Tuesday, January 6, 2015

Book Review, by Scott Mayo



Read a great book recently, thanks to recommendations from both Scott Mayo & the Missildine family. And then I requested that Scott Mayo write up a review that I might share with anyone who would listen... and that excellent review is below.  This book is a treasure for our generation.

Of course, you don't have to agree with everything in a book to be wonderfully instructed by it.  I hope you'll dive in.

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From Scott Mayo

Ten Ways to Destroy the Imagination of Your Child
By Anthony Esolen
Intercollegiate Studies Institute, 256 pages, $26.95, hardcover.

Periodically, Tommy and I exchange links to various interesting and/or challenging articles. These email exchanges will include comments by us, usually wise and pastoral (Tommy) or snide and cynical (yours truly). Recently, we shared an article by Anthony Esolen. Here’s his bio from Amazon: “Anthony Esolen is the author of The Politically Incorrect Guide to Western Civilization and Ironies of Faith, and the translator and editor of the celebrated three-volume Modern Library edition of Dante’s Divine Comedy. He is a professor of English at Providence College and a senior editor of Touchstone magazine. Esolen lives in Rhode Island.” All true enough, but this description doesn’t capture the insights, creativity, and biting wit of this author. It is his work Ten Ways to Destroy the Imagination of Your Child that I’d like to recommend to you.

The title gives away his approach to this topic. Hearkening back to C.S. Lewis’s Screwtape Letters, Esolen writes as if the readers really wanted to know how to grow their children into dull, undiscerning, subservient adults. To whet your interest, several chapter titles (with the accompanying telling subtitles) are:  Keep Your Children Indoors as Much as Possible or They Used to Call It Air, Cast Aspersions upon the Heroic and Patriotic or We Are All Traitors Now, Reduce All Talk of Love to Narcissism and Sex or Insert Tab A into Slot B, and Deny the Transcendent or Fix Above the Heads of Men the Lowest Ceiling of All.

He illustrates his points by drawing on his vast knowledge of literature, history, and the arts along with vignettes from his own childhood. He hammers home the ways in which we can all find ourselves complicit in delivering this future to our children. As our pastor noted, there’s something in here to offend everybody. I think this book especially resonated with me for two reasons. First, being involved in K-12 education now for 21 years, I have witnessed first hand the tendencies he describes. Second, having grown up during the same time frame as the author, I recognized all the things I did as a child (characterized mainly as involving books, dirt, germs, BB guns, and scars) that differed greatly from the common experience of our current generation.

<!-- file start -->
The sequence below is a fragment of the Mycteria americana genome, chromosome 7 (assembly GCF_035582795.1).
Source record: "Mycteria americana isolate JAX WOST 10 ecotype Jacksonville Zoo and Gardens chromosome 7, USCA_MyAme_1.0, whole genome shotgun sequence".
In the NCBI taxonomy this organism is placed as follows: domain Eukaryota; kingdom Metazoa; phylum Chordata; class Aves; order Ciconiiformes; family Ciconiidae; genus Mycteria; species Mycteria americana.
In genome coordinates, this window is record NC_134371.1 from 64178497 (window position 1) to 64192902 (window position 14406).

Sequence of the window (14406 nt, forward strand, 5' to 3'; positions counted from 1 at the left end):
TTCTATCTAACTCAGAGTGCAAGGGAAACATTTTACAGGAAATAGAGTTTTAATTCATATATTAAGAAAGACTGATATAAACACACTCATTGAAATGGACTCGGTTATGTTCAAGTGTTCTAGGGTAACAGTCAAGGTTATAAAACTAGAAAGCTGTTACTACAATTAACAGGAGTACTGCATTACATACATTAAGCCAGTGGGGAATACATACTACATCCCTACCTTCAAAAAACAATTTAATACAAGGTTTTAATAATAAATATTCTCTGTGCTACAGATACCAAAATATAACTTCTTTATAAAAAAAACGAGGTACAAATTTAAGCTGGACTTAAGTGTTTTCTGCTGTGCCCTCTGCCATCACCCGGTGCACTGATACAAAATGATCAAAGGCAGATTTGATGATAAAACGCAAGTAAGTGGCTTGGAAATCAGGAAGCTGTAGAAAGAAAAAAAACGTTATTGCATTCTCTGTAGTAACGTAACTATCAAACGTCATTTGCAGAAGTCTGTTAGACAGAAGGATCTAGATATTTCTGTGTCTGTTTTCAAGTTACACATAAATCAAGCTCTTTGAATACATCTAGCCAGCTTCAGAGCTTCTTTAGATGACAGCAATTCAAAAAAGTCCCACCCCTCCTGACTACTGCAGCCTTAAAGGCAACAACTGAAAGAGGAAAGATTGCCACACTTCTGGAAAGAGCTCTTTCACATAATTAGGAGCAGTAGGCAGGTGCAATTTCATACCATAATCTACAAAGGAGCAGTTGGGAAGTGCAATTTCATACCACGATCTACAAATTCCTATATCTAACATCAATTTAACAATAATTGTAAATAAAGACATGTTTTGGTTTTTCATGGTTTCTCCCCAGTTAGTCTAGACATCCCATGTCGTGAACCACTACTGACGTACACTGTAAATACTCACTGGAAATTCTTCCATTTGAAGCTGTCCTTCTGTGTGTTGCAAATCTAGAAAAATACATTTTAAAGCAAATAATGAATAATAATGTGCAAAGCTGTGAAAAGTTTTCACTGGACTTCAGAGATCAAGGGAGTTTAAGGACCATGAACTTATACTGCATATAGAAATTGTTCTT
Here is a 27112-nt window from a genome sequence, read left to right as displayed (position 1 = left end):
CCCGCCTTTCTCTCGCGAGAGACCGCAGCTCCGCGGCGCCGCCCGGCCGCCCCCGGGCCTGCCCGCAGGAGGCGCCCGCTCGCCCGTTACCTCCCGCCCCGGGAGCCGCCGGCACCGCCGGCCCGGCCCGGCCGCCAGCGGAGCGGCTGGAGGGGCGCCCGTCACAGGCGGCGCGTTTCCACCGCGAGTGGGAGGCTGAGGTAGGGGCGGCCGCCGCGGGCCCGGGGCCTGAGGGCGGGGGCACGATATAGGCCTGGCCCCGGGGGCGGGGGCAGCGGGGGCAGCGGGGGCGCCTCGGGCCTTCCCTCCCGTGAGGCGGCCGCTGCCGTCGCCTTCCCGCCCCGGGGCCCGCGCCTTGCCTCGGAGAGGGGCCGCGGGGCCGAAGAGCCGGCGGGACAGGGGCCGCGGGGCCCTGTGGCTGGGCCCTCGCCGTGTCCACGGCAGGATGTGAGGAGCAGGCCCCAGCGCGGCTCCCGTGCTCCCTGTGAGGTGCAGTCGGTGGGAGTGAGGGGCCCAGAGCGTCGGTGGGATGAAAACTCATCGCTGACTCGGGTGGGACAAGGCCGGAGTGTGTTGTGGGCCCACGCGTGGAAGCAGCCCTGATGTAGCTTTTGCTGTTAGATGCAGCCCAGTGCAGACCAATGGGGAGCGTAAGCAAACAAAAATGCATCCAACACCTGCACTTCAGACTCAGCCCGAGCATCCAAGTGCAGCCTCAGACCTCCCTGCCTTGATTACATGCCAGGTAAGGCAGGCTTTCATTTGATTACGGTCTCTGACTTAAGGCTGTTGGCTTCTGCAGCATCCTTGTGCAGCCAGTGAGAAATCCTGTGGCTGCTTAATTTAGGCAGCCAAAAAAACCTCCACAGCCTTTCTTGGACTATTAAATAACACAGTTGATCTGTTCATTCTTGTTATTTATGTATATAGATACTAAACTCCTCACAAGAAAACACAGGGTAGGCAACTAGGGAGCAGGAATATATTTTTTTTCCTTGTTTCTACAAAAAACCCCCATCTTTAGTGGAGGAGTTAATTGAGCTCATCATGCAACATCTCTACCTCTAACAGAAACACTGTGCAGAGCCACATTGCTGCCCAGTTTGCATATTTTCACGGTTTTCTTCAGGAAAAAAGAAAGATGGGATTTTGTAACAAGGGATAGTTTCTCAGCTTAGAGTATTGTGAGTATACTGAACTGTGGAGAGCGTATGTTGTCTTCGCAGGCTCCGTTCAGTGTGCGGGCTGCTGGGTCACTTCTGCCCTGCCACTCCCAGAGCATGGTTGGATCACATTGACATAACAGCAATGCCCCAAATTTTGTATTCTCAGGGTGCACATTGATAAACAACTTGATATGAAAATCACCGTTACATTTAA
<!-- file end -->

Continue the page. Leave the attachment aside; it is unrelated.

The takeaways are many and mostly discouraging. This work reiterated to me that we are living in a post-Christian culture. We ceased making deposits years ago to this legacy of a Western Civilization birthed in Christianity and have been living off the declining principal balance. The restraint provided by those historic patterns of thought are increasingly being set aside in the culture at large. Psalm 12:8 has become the status quo: “The wicked freely strut about when what is vile is honored among men.” Esolen illustrates how so many of our actions and inactions contribute to the denigration of formerly honorable things. Nature abhors a vacuum – when true honor wanes, what is vile rushes in.

One knock on the book might come from a desire for him to have addressed at greater length the impact of technology on child development. This book was published in 2010 which means his research was completed months prior. The rapid spread since that point of the power and reach of technology into the lives of children (especially the omnipresence of social media) would have provided ample fodder for his thesis. As an aside, a valid, honest question I often ask is, “Is it possible to invent/design technology that exceeds our ability as humans (and especially children) to properly harness it?” Giving smartphones to middle school boys seems analogous to handing them the keys to the muscle car along with a fifth of whiskey. I mean, I’m sure it could work out fine as a mode of transportation if we warn them to be careful, but wouldn’t bicycles be more appropriate (other than, of course, opening them up to the ever-present kidnapping risk)?

Two pieces of good news do arise. First, there are many things we can do as parents and educators to effect positive change in our circles of influence. Yes, systematic cultural change may never occur in that once many of these cows are out of the barn, they just aren’t going back in. However, if you are willing to be truly countercultural and surround your children with others who will help, you can make a difference. Discipleship and mentoring are time-consuming, hands-on enterprises. Isn’t that exactly what the Body of Christ is called to do? Esolen’s ideas provide a great starting point for those of us willing to roll up our sleeves and push back against the tide.

Finally, while doing a little homework for this review, I found that he is in the process of writing a follow up book titled Life Under Compulsion: Ten Ways to Destroy the Humanity of Your Child. Yes, I have already pre-ordered it. His current work Ten Ways to Destroy the Imagination of Your Child is available in a Kindle edition at Amazon for $10.49. The hardcover edition is only available through alternate sellers. You are welcome to borrow my copy (but I’ll need the title to your car as collateral). I wouldn’t want to lose this marvelously challenging book!



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